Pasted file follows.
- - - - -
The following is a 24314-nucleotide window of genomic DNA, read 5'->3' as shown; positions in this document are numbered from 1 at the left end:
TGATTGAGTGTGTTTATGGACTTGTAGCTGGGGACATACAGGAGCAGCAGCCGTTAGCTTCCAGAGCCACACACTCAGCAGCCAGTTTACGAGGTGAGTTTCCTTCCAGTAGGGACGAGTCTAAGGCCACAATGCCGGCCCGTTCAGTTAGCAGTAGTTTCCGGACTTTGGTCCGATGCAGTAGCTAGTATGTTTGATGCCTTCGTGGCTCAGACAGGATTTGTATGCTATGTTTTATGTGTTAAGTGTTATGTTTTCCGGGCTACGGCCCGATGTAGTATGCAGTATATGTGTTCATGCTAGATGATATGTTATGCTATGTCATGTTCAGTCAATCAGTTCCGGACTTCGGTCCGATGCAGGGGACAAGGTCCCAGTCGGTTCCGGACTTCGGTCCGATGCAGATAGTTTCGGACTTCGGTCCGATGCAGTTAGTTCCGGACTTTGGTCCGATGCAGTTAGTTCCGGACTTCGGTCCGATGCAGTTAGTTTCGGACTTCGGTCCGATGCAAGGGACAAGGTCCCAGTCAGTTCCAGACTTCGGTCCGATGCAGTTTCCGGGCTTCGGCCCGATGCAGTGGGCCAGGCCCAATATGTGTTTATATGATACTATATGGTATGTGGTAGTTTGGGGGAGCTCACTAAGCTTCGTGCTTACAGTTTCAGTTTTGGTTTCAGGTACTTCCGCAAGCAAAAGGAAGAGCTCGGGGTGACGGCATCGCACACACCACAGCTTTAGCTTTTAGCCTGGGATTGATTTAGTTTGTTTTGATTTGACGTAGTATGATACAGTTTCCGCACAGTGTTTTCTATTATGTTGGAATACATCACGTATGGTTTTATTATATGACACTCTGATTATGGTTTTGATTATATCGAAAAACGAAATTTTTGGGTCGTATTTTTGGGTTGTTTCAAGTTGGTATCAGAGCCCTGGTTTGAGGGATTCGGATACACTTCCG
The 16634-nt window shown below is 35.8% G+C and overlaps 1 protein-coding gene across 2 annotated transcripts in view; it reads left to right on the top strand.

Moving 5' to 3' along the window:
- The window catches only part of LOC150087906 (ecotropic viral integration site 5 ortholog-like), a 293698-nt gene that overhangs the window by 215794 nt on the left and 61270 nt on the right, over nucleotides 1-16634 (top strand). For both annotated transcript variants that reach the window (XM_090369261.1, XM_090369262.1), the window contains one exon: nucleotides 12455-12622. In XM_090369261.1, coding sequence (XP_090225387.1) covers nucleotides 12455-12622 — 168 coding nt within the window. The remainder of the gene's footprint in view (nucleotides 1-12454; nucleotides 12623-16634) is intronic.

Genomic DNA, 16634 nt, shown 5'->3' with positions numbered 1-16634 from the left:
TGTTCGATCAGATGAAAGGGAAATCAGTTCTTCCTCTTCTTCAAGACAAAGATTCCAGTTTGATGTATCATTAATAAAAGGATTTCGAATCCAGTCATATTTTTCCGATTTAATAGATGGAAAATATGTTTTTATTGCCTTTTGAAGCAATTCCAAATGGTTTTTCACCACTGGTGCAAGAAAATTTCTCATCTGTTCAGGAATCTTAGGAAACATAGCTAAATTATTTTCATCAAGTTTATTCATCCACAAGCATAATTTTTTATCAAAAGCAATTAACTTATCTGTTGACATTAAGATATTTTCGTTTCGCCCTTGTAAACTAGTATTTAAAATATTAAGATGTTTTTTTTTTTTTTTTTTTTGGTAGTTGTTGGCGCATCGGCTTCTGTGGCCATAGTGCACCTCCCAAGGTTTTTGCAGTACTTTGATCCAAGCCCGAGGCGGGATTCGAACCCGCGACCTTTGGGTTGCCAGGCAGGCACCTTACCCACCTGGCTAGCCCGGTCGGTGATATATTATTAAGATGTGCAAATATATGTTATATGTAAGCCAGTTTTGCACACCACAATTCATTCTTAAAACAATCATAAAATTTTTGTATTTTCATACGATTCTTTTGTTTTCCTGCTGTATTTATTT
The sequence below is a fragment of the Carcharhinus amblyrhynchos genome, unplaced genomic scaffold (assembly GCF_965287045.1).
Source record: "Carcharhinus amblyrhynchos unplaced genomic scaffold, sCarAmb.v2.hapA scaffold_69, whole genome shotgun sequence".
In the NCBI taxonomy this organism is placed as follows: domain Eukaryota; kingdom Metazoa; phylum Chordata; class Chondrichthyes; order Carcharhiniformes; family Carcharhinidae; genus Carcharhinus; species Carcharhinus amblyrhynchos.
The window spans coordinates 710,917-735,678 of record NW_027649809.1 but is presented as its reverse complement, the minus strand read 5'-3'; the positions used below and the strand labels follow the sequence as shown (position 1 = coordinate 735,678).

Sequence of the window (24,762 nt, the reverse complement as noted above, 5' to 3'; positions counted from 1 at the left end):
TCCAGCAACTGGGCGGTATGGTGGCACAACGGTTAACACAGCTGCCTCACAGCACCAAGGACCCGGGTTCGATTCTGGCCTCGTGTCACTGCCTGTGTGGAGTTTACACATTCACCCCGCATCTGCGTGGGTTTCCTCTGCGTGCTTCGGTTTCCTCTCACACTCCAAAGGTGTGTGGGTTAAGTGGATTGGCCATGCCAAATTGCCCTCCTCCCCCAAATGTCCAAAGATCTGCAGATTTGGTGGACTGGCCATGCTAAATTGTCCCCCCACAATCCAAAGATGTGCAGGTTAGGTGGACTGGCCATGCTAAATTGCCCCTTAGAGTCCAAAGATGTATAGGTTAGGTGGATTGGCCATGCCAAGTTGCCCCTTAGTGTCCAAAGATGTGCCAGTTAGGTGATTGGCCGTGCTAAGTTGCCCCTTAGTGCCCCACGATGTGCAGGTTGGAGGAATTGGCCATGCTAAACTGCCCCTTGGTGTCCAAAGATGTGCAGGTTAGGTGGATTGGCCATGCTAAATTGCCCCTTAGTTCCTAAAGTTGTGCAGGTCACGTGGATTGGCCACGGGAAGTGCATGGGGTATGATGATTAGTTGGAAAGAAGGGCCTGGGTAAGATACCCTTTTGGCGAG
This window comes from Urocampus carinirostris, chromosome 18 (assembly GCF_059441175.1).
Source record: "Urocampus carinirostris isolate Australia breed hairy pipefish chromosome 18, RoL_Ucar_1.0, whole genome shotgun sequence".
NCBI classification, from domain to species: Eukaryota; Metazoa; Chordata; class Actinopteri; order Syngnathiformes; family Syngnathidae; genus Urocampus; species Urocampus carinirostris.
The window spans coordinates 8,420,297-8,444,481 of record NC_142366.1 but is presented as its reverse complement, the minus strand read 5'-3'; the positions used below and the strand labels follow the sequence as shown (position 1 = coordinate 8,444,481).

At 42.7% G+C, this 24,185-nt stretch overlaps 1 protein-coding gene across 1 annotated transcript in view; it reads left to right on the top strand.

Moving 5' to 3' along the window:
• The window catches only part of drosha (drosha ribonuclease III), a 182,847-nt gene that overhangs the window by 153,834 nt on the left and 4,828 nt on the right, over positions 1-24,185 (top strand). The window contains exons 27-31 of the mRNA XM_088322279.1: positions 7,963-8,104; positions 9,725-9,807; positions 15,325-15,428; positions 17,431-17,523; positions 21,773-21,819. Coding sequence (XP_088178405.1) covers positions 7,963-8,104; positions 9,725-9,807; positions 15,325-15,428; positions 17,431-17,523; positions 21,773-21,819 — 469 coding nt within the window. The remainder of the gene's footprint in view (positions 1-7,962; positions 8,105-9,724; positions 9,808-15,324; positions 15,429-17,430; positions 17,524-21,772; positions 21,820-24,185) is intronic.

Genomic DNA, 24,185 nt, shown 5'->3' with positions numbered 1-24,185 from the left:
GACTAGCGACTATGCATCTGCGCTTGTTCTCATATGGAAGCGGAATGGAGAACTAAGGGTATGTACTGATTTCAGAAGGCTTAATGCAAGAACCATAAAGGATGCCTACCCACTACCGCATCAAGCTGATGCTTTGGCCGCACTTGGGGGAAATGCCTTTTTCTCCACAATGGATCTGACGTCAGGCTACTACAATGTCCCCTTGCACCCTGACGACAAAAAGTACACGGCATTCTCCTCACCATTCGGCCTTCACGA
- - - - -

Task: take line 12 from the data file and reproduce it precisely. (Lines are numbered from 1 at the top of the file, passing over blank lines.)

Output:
Sequence of the window (24,762 nt, the reverse complement as noted above, 5' to 3'; positions counted from 1 at the left end):